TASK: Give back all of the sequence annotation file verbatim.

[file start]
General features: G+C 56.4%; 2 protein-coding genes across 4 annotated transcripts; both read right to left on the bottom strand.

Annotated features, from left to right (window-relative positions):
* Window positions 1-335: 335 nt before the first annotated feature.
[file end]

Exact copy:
General features: G+C 56.4%; 2 protein-coding genes across 4 annotated transcripts; both read right to left on the bottom strand.

Annotated features, from left to right (window-relative positions):
* Window positions 1-335: 335 nt before the first annotated feature.